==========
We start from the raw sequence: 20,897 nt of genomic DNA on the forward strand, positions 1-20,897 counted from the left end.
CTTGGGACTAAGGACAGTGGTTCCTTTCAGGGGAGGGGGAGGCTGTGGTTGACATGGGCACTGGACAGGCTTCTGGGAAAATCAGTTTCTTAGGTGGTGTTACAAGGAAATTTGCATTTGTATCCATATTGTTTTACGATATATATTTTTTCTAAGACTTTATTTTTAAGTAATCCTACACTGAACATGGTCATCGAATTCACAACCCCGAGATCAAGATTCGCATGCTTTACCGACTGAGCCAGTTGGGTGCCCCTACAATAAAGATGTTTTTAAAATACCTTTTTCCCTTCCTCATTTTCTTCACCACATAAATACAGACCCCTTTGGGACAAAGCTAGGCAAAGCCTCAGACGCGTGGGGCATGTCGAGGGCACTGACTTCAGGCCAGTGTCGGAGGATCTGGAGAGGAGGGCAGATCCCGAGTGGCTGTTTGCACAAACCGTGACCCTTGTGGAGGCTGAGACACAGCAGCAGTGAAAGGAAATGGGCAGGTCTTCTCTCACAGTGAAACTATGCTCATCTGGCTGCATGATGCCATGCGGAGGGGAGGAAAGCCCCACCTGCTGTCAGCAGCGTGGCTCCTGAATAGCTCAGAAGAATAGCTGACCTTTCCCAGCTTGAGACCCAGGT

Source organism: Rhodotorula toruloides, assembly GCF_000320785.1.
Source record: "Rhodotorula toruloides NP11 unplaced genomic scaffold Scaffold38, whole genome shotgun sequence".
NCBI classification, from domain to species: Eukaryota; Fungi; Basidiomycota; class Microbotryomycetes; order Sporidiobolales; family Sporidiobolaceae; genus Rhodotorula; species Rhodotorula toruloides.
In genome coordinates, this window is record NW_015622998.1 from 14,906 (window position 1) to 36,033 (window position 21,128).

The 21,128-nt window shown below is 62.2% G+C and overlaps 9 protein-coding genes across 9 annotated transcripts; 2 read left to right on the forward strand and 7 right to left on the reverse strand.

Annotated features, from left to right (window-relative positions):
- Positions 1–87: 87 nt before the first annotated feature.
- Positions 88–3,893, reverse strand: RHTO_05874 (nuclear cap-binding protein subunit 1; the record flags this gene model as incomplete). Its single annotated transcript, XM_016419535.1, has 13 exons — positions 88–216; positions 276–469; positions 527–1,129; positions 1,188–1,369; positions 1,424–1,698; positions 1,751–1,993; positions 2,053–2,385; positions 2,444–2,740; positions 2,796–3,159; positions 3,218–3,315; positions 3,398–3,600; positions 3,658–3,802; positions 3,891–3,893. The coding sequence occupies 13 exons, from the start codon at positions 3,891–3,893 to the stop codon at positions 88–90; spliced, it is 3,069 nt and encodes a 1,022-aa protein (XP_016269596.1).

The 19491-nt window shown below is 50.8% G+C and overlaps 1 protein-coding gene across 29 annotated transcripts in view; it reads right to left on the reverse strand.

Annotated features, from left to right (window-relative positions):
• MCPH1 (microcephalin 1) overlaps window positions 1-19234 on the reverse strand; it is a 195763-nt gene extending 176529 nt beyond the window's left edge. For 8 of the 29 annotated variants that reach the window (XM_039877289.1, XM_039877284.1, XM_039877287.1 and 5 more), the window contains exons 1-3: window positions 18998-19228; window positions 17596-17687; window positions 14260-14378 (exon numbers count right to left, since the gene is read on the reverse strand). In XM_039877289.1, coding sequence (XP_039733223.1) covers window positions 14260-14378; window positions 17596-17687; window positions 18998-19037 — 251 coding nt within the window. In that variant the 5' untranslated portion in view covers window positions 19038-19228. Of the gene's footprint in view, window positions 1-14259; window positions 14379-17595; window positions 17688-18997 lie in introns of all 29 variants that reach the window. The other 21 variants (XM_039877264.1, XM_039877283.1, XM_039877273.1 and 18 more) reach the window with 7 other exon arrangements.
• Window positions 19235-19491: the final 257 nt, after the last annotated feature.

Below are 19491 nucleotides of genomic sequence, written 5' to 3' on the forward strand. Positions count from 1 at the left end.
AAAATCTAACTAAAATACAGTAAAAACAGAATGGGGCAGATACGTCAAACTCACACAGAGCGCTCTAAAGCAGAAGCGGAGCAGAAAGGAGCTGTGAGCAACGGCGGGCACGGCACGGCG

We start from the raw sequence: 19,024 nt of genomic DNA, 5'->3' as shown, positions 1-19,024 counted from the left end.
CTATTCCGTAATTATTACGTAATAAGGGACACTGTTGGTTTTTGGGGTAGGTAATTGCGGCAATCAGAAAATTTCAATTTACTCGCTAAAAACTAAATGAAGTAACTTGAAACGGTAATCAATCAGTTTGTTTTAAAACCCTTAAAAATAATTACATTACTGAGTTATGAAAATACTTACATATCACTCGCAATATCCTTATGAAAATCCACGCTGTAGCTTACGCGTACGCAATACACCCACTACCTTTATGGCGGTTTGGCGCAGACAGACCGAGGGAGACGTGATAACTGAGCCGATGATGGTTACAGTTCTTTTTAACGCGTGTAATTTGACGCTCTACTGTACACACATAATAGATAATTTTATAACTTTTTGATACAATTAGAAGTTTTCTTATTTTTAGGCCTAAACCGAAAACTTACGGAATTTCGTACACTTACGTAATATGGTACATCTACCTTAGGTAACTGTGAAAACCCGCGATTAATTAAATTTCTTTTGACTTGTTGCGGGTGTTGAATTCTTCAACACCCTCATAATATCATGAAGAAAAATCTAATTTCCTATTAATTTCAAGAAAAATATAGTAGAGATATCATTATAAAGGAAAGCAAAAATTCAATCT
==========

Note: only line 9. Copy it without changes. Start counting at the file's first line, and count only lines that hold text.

- Positions 1–87: 87 nt before the first annotated feature.